Tuesday, May 19, 2009

What's it like to work for The New Yorker?

Veteran journalist Dan Baum puts together an intriguing chronicle of his time as a New Yorker magazine staff writer (originally he 'Tweeted' it) over on his website.

Some gems:

must say, though, the office itself is a little creepy. I didn’t work there. I live in Colorado. But I’d visit 3-4X a year.

Everybody whispers.

It’s not exactly like being in a library; it’s more like being in a hospital room where somebody is dying.

Like someone’s dying, and everybody feels a little guilty about it.

There’s a weird tension to the place. If you raise your voice to normal level, heads pop up from cubicles.

And from around the stacks of review copies that lie everywhere like a graveyard of writers’ aspirations.

It always seemed strange. Making it to the New Yorker is an achievement. It is vastly prestigious, of course.

And the work is truly satisfying. Imagine putting out that magazine every week!

Yet nobody at the office seems very happy. The atmosphere is vastly strained.

I’d get back on the Times Square sidewalk after a visit and feel I needed to flap my arms.

Get some air into my lungs, maybe jog half a block. And I came to realize I had a really good job.

I could write for the New Yorker, but not have to be of the New Yorker.

Well worth reading the whole thing.

Wednesday, May 13, 2009

Far Right politician admits lying about knife murders

The British National Party's only elected member of the Greater London Assembly, and a leading local councillor in the London borough of Barking, as admitted putting out "incorrect" (i.e. lying) statements about three (fictitious) knife murders in his borough -- action which could lead to his suspension.

The Guardian newspaper reports that the statements, made on a Youtube video filmed by the BNP's deputy chairman, were wrong and knowingly so, in a joint report from the GLA and Barking & Dagenham council.

The complaint against Barnbrook was first lodged last September after he claimed in an interview posted on YouTube and his own website that a girl had been murdered within the borough within the past three weeks. "We don't know who's done it. Her girlfriend was attacked inside an educational institute," Barnbrook said in the prerecorded interview in which he sought to highlight failings in tackling knife crime.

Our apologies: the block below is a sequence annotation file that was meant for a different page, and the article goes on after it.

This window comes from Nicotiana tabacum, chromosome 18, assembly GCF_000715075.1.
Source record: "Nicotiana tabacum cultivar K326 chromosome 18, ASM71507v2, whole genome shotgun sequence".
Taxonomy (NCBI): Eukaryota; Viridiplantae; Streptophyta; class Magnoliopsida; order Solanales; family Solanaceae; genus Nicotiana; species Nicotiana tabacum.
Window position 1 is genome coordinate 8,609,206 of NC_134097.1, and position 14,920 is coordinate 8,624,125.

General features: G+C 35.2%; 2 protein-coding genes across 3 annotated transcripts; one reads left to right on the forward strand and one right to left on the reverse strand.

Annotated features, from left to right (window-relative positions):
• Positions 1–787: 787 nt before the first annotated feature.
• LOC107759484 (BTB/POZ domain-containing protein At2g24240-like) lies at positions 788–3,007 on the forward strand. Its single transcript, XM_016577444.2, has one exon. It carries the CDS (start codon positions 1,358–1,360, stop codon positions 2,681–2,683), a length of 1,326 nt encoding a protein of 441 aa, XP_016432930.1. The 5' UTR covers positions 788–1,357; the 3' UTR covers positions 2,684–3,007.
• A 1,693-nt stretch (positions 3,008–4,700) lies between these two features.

He also said that two weeks previously "there was another attack by knives on the streets of Barking and Dagenham where two people were murdered".

Barnbrook, who is one of twelve BNP councillors in Barking and Dagenham, said that he knew at the time that he made the statements that "there had been no fatalities in Barking and Dagenham", according to a report documenting the investigation into the complaint.

Barnbrook nevertheless refused to apologise for the statements "until knife crime is over".

The Metropolitan police confirmed that there had been no murders or incidents resulting in critical injuries requiring intensive care in the time period cited, and that murders in the area were actually decreasing.

The eternally-beige suited Barnbrook now faces a full hearing after the respective committees at the GLA and the London borough considered the investigation's report two weeks ago.

What never ceases to amaze me: the man on the street laments politicians for being corrupt, useless, etc etc, yet turns to the first -- COMPLETEY OBVIOUS -- carpet bagger coming along. Talk about being sheep ...

(As readers of this blog will know, I met Barnbrook several times during my reporting for both The Observer Magazine, covering the Mayoral elections for Yoosk.com and my new book).

Dangerous times for coverage of Israel

Dangerous times when the BBC lumbers to censure its highly-respected Middle Eastern editor, Jeremy Bowen. Shame on those pro-Zionist lobbyists who crow and allow no open debate on the Israeli-Palestinian question.

Even Jonathan Dimbleby the broadcaster has weighed into the affray, accusing the Beeb of kowtowing to pressures from outside.

Jeremy Bowen is justly regarded as one of the BBC’s most courageous, authoritative and thoughtful broadcasters; his hundreds of despatches and commentaries from various frontlines in the Middle East have been noted for their acuity and balance. Now, thanks to the Trust’s Editorial Standards Committee (ESC) — a body with the absolute and final authority of a latter-day Star Chamber — not only has Bowen’s hard-won reputation been sullied, but the BBC’s international status as the best source of trustworthy news in the world has been gratuitously — if unintentionally — undermined.

Not surprisingly, BBC journalists and news executives are aghast at the Trust’s blundering response to a series of complaints — from two individuals only — that, astonishingly, were given the full red-carpet treatment. Forget the here-today, gone-tomorrow headlines in the British media which gave the usual suspects in parts of the media yet another chance to bash the BBC. Far more disturbing is the impact of the ESC’s verdict on the BBC’s international reputation and on the morale of its staff in a news division which more than any other part of the corporation provides the BBC with its defining 21st century purpose.

Here here. The BBC is hoisted by its own ponderous petard, its procedures for fairness abused by those with fundamentalist views and who show almost contempt for its efforts to report accurately in very difficult circumstances.